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Homeschoolers win asylum, now face U.S. deportation
Agency wants European precedent applied in Tennessee court case
Citing a European court ruling, U.S. immigration authorities are arguing in an appeal that a family that fled Germany and gained asylum in Tennessee claiming their government persecuted them for homeschooling should be returned to their home country.
According to the Home School Legal Defense Association, the Immigration and Customs Enforcement agency has lodged an appeal of Judge Lawrence Burman's grant of asylum to the family of Uwe and Hannelore Romeike.
WND reported in January when the federal immigration judge said in his ruling, "We can't expect every country to follow our Constitution. The world might be a better place if it did. However, the rights being violated here are basic human rights that no country has a right to violate."
The appeal, submitted to the Board of Immigration Appeals in Fairfax, Va., claimed homeschoolers are too "amorphous" to be a "particular social group," the HSLDA said.
Further, the agency claims, the U.S. "law has recognized the broad power of the state to compel school attendance and regulate curriculum and teacher certification."
ICE sought application of the Konrad case in the European Court of Human Rights that "the public education laws of Germany do not violate basic human rights." The ruling elaborated that parents had no right to direct the education of their own children because that was a responsibility of the state.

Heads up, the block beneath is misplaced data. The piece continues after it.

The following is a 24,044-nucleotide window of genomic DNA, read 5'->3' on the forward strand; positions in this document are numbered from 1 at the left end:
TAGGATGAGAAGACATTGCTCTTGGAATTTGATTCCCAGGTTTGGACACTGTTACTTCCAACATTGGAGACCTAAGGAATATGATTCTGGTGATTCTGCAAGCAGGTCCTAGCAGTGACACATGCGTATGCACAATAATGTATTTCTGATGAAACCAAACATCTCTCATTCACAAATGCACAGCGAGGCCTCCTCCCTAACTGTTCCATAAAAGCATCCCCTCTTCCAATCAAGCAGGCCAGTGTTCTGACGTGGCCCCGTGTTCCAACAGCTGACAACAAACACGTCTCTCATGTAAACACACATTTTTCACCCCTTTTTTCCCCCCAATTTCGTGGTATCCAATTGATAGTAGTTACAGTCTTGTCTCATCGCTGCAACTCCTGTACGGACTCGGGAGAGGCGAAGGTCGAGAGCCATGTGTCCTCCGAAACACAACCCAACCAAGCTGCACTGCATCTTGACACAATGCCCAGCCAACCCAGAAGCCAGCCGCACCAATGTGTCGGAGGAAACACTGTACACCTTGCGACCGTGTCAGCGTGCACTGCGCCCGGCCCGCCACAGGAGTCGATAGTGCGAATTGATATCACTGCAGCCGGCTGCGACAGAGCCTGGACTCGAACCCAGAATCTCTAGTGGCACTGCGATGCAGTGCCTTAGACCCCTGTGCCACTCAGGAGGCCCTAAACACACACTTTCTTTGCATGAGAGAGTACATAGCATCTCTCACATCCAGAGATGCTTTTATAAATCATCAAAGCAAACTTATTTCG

"In other words, it appears that ICE is arguing that U.S. judges should follow international law – rather than U.S. law," the HSLDA said in an alert.
"American judges should use American law alone in making decisions about cases in American courts," said Michael Smith, president of the HSLDA. "Polls show that Americans by an overwhelming margin reject the idea of using international law in American courts to decide American cases. The use of international law in American courts is a threat to American justice and should be opposed."
ICE argued that the U.S. government simply could ban all homeschooling – and that should disqualify the granting of asylum.
Read more: World Net Daily
The ruling elaborated that parents had no right to direct the education of their own children because that was a responsibility of the state.